7 The presented results are preliminary, but to our knowledge a similar validation test for the convolution approach has not been performed yet. Further analysis is needed to confirm the obtained results, and understand the reason of the big differenced for the highest quantiles in the upper graph (it may be due e.g. to the fact that the delays on AB and BC are not temporally independent) as well as the reason of the small, fixed offset that appears in the lower graph. Figure 4 Comparison of the OWD quantiles of a direct measure from A to C and of the quantiles of the convolution of AB (x) BC. The lower graph is a zoom of the initial part of the upper one 6 Related work In the standardization arena, both the ITU-T and the IETF produced several recommendations (respectively, RFCs) about performance metrics for IP networks. The more relevant ITU-T recommendations are Y.1540 , defining the performance metrics, and Y.1541 , defining 6 different classes of service, and specifying the performance bounds for network delays, losses and errors that define these classes. The IETF IPPM WG published several RFCs about performance metrics for IP networks as well (), but without defining any service classes on the basis of their values. The IETF also specifies in RFC 3763 [ 19] requirements for a One- Way Active Measurement Protocol (OWAMP), similar to the IPPM protocol  used in this work. The issue of metric composition has been addressed by the ITU-T in an amendment to Y.1541 , limited to the case of concatenation in space of losses, errors and delays. In a forthcoming revision,  some approximate formulas (not based on the full convolution) to compose OWD quantiles are proposed, but these formulas are based on a modelling approach, without the support of real data observations. In the IETF, no significant work in the metric composition has been performed yet, but recently the group decided to undertake this activity, and draft documents for time and space composition are planned by the end of 2006 in the IPPM Working Group . A Framework document  has already been published, containing some of the concepts developed by JRA1 in . The perfsonar project is related to, and influenced by a variety of other network monitoring efforts. The Network Weather Service  uses statistical forecasting techniques to predict network performance from a time-series of network measurements. Internet2 s pipes infrastructure  includes an implementation of the OWAMP protocol as well as support for the scheduling of recurring active measurements of available bandwidth. The Intermon  project focuses on many aspects of inter-domain network monitoring and analysis
8 with a particular emphasis on Quality of Service (QoS) issues. MonALISA  is a distributed network montoring system with a wide deployment in Grid computing systems. 7 Conclusion and Future Work The JRA1  in the GÉANT2 project, in cooperation with the Internet2  and ESnet , developed perfsonar , a Service Oriented monitoring architecture for retrieving, storing, processing and presenting network performance metric measurement data in a multi-domain network environment. The first development phase for perfsonar prototype has been completed and a few demonstrative services are already available for testing. We presented in this paper some results of a study for harmonising the choice of network performance metrics in a multi-domain environment, and for defining common procedures for metric post-processing (or composition). In particular, we classified the possible compositions in three main categories: aggregation in time, aggregation in space, concatenation in space, and explained the utility and challenges associated with each of them. For concatenation in space, we also presented the analysis of some One Way Delay data we collected, the analysis being finalised to validate a procedure for getting a picture of the performances on an end-to-end path given the availability of performance measurements only on disjoint sections of the path. This operation has an important practical utility, since in large network it is unpractical to setup dedicated measurements among each possible couple of end points of interest. Future work will extend this experimental validation of concatenation in space, possibly applying it also to the IPDV (jitter) metric. Moreover, we wish to address the detailed study of the error propagation when compositions are applied and the experimental verification in real networks of all the proposed composition strategies. Acknowledgements We would like to thank Stephan Kraft and Roland Karch for collecting the OWD measurement data, and all the contributors to GN2 deliverable DJ1.2.3 References  GÉANT2 Joint Research Activity 1 (GN2-JRA1): Performance Measurements and Monitoring,  E2E pipes: End-to-End Performance Improvement Performance Environment System  US Department of Energy - ESnet  perfsonar: Performance focused Service Oriented Network monitoring Architecture,  DJ1.2.3 Network Metric Report, GN2-JRA1 deliverable, Febuary RFCs of the IETF IPPM Working Group:  IPPM Measurement tool:  Convolution operation,  Global Grid Forum s Network Measurement Working Group: https://forge.gridforum.org/projects/nm-wg  Multi Router Traffic Grapher (MRTG):  ITU-T rec. Y Internet protocol data communication service IP packet transfer and availability performance parameters 2002  ITU-T rec. Y Network performance objectives for IP-based services  Y.1541 (2002) Amendment 2 New Appendix XI Concatenating QoS values  A. Morton et al - Revised Version of Rec. Y.1541, Network Performance Objectives for IP-based Services work in progress  A. Morton, S. Van den Berghe - Framework for Metric Composition: - work in progress  R. Wolski, L. Miller, G. Obertelli, and M. Swany, Performance Information Services for Computational Grids, In Resource Management for Grid Computing, Nabrzyski, J., Schopf, J., and Weglarz, J., editors, Kluwer Publishers, Fall,  INTERMON - Advanced architecture for INTER-domain quality of service MONitoring, modelling and visualisation,  MonALISA MONitoring Agents using a Large Integrated Services Architecture, [ 19] S. Shalunov and B. Teitelbaum, One-way Active Measurement Protocol (OWAMP) Requirements, RFC 3763,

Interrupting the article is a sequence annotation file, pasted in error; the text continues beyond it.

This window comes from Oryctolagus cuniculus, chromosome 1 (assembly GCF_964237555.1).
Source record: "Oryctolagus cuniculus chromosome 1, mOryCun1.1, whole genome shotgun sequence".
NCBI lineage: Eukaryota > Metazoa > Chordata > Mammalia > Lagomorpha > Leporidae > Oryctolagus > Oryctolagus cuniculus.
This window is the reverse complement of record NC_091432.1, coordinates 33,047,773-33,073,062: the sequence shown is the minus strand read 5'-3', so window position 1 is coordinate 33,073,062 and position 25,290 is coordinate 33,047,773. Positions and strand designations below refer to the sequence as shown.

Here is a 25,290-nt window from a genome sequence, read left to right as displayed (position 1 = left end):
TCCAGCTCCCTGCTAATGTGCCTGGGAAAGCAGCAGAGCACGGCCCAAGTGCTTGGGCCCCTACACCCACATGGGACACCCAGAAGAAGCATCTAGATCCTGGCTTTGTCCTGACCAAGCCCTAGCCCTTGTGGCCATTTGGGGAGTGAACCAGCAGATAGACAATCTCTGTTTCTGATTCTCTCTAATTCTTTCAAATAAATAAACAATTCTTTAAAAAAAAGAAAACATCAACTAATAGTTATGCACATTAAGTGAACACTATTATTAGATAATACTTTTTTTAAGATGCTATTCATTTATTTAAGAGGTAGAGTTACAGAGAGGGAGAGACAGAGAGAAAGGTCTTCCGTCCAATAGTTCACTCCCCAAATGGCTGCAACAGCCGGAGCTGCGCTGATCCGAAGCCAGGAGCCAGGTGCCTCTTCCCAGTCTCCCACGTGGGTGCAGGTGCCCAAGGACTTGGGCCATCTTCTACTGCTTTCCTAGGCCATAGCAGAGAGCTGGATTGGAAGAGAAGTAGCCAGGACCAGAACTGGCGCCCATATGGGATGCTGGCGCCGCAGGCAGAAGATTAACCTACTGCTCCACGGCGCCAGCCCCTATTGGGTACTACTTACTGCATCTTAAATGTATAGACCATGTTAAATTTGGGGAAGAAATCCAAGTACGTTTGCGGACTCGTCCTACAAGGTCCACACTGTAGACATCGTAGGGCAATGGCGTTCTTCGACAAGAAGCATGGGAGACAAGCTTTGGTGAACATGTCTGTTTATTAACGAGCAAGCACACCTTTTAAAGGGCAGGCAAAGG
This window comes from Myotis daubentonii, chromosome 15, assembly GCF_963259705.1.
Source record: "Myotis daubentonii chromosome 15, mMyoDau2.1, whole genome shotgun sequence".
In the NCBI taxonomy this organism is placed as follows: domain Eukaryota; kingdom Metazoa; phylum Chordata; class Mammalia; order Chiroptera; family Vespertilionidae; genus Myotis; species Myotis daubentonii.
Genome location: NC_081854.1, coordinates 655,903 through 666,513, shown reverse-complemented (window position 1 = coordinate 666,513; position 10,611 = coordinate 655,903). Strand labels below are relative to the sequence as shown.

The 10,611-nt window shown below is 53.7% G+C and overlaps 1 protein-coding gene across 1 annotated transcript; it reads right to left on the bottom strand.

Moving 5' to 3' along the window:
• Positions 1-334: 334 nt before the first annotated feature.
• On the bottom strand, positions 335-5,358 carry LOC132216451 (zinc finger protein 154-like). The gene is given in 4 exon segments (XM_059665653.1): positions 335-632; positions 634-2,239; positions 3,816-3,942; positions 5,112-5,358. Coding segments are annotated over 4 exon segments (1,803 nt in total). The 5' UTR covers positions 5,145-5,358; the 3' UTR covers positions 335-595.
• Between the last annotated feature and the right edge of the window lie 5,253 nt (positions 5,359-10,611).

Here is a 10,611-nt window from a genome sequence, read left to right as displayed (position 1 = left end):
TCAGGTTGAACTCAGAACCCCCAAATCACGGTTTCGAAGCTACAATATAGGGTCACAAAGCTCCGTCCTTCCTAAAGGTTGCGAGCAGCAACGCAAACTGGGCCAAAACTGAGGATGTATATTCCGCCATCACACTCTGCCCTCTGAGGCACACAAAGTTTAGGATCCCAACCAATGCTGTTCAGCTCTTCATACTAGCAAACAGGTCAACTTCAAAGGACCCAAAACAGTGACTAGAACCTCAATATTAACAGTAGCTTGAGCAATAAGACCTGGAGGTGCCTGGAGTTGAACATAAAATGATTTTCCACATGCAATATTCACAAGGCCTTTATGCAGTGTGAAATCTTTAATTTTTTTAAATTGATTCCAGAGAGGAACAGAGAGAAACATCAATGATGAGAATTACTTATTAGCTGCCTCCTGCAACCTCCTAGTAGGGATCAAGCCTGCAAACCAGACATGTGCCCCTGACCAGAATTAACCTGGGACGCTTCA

9 Vitae Andreas Hanemann received a diploma degree (M.Sc.) in Computer Science from the University of Karlsruhe (TH), Germany. He is involved in the JRA1 performance visualisation starting from the project launch in Since October 2002 he is responsible for the Customer Network Management project at the Leibniz Supercomputing Center, which provides a network performance visualisation tool for the German Research Network. Athanassios Liakopoulos received the Dipl.-Ing. degree in Electrical and Computer Engineering from the Nat. Technical Univ. of Athens (NTUA) in 1996, MSc with Distinction in Telematics from the Electrical Engineering Dept. in Univ. of Surrey (UniS) in 1998 and PhD in Electrical and Computer Engineering from the Nat. Technical Univ. of Athens (NTUA) in Since 2000, he joined the GRNET S.A. and participated in national and European research projects, such as SEQUIN, 6NET, SEEREN, GN2. He has awarded for his performance during his academic studies and has published articles in recognized technical journals. Maurizio Molina graduated in Electronic Engineering (Italian Laurea) from the Polytechnic of Turin in Since then he has worked in the telecommunications industry, including Telecom Italia Labs (Turin, Italy) and the NEC Network Laboratories (Heidelberg, Germany). He published several papers about IP and ATM traffic modelling and network measurements. He contributed to IETF, ITU-T and 3GPP standards. He joined DANTE's Systems group in November 2004, working on performance monitoring, security and authentication. Martin Swany is an Assistant Professor in the Department of Computer and Information Sciences at the University of Delaware. He completed his Ph.D. at the University of California, Santa Barbara in He is a 2004 recipient of the US Department of Energy Early Career Principal Investigator award and a 2005 Internet2 Faculty Fellow. His research interests include high-performance networking and distributed computing.